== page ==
Scott D. Pierce: 98.8% of Utahns should watch ‘The 4400′ reboot

The CW’s revival focuses on “overlooked, undervalued or otherwise marginalized” people.

(Matt Dinerstein/The CW) Brittany Adebumola as Shanice Mitchell and TL Thompson as Dr. Andre in "The 4400."

According to the U.S. Census Bureau, only about 1.2% of Utahns are Black. And Black Utahns may not learn anything new watching The CW’s reboot of “The 4400″ — they’ll just be entertained.

The rest of us will be entertained, but also educated about history, by this reboot, which premieres Monday at 9 p.m. on Channel 30. Because this surprising reset of a cult series that didn’t air that long ago is intriguing, engaging and actually has something to say.

The original version of “The 4400″ ran from 2004-2007 on the USA Network. The title refers to the number of people who (a) had disappeared over the previous 50 years; (b) suddenly reappeared near Seattle; (c) had not aged a day since they disappeared; and (d) had no idea where they’d been.

The cast was multiethnic, but primarily white. (It did feature Mahershala Ali, who went on to win a couple of Oscars.)

The premise of “The 4400″ reboot is essentially the same. Over the past century, 4,400 “overlooked, undervalued or otherwise marginalized” people disappeared. Suddenly, they’re dropped — literally — into Detroit. They haven’t aged, and they have no memory of what happened to them.

“We loved the premise of the original,” said executive producer Ariana Jackson (“Riverdale”), “so we are sort of taking what we need to tell our story, and veering off in different directions as well.”

This time, the cast is primarily Black, and that’s no accident.

“CBS [Studios] wanted to reboot this show … and wanted to do it from the Black perspective,” Jackson said. “I really didn’t want to take on something new. But I couldn’t stop thinking about this premise from that perspective.”

She loved “the idea of being able to tell a story that has time travel in it — that’s talking about all these different time periods — and talking about it from a Black perspective.”

(Lori Allen/The CW) Khailah Johnson as Ladonna, Cory Jeacoma as Logan, Amarr as Hayden, Jaye Ladymore as Claudette, Ireon Roach as Keisha, Brittany Adebumola as Shanice, Joseph David-Jones as Jharrel, TL Thompson as Andre, Autumn Best as Mildred and Derrick A. King as Rev. Johnston in "The 4400."

The characters include a young, Black lawyer and new mother (Brittany Adebumola) who disappeared in the early 2000s. A trans WWI Army surgeon from Harlem (TL Thompson). A leader of the civil rights movement in Mississippi (Jaye Ladymore). A member of a 1990s televangelist family (Derrick A. King). A D-list reality TV star from 2015 (Khailah Johnson). A free-spirited, 1970s teenager, played by Autumn Best, who describes herself as having a hand deformity and has advocated against using disability as a “horror prop.” And a mysterious boy about whom little is known (Amarr).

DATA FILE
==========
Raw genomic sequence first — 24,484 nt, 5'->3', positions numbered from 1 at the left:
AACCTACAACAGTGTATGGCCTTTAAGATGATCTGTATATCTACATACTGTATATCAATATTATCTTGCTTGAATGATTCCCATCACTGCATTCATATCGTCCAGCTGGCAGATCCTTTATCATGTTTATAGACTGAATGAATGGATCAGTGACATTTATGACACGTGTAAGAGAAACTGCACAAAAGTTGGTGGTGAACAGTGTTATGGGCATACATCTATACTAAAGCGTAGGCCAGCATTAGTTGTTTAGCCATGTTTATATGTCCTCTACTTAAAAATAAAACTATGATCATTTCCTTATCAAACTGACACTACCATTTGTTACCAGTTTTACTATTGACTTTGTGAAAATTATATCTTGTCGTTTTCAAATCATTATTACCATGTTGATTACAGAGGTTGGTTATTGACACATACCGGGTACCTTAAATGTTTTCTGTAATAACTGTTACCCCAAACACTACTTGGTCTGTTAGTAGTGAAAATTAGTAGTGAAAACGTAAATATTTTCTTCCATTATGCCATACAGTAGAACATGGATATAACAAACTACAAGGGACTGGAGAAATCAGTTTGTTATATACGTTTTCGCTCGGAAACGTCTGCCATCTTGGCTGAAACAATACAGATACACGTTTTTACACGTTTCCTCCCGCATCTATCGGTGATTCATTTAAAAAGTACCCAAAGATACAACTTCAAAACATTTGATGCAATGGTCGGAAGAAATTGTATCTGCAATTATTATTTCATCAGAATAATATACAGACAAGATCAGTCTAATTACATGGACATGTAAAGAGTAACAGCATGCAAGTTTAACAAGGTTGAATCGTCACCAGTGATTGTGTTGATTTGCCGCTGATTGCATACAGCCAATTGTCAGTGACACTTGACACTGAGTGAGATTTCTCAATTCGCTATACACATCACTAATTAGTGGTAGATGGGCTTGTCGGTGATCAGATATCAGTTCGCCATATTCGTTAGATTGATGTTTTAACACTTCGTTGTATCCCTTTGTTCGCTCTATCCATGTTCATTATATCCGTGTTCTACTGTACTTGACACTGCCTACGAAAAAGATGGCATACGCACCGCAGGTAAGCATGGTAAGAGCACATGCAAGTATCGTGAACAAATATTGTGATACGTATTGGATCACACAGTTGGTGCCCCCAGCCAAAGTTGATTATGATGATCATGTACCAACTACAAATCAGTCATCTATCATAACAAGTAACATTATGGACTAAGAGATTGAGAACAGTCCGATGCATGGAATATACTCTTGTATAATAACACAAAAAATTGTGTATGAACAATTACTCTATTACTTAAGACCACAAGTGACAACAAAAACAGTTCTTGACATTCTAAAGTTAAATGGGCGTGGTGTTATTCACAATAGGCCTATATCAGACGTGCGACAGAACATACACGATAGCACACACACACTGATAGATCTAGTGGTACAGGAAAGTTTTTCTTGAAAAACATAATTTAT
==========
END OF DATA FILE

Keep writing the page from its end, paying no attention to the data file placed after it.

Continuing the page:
The government is trying to figure out what’s going on, and assigns a kindhearted social worker (Joseph David-Jones) and a hardhearted corrections officer (Ireon Roach) to help oversee the time-travelers.

As was the case with the original, the returned-from-beyond characters in the reboot begin exhibiting powers. Paranormal powers. Super powers. Which was part of the attraction for cast members.

“Who doesn’t want to be a part of a Black sci-fi show?” King asked with a laugh. “Sign me up!”

Cast members also raved about their characters. “For a long time, I’ve played a lot of roles. But I’ve never actually gotten to play a character,” Amarr said.

“I have never, straight out of the gate, auditioned for a Black trans man from ‘20s Harlem,” Thompson said with a laugh. “I haven’t seen a fully fleshed out Black trans male character.”

And Best was thrilled with the chance to represent others like her. “I know someone at home that’s like me is going to see me on screen and believe that they can do it,” she said.

But “The 4400″ is not just some kind of woke, do-gooder TV show. The pilot, which was screened for critics, doesn’t hammer its messages home, it just sort of allows them to filter through the plot. But the messages are there.

This is an ambitious series “about racism in America,” Jackson said. “About how we have this history of white supremacy in this country that we just keep repeating. … And sort of this idea that — how do we create a better future?

“It’s not just a story that’s about diversity for sort of diversity’s sake, but it’s really telling the story about how we create a better future and how we create a better future for marginalized people.”

The Big Question may have a different answer

In the original version, viewers found out who kidnapped “The 4400″ at the end of Season 1. There will be an answer in the reboot, but it won’t necessarily be the same, according to Jackson.

The original series also ended on a cliffhanger, which was never resolved when the show was canceled. Jackson can’t promise that won’t happen again.

“Unfortunately, that’s always the reality of television,” she said. “If it were up to us … we would get to tell this story for as many years and as many seasons as we need to tell the story.”

There are no guarantees, it’s true. But The CW does tend to renew shows and let them play out to a conclusion more than most.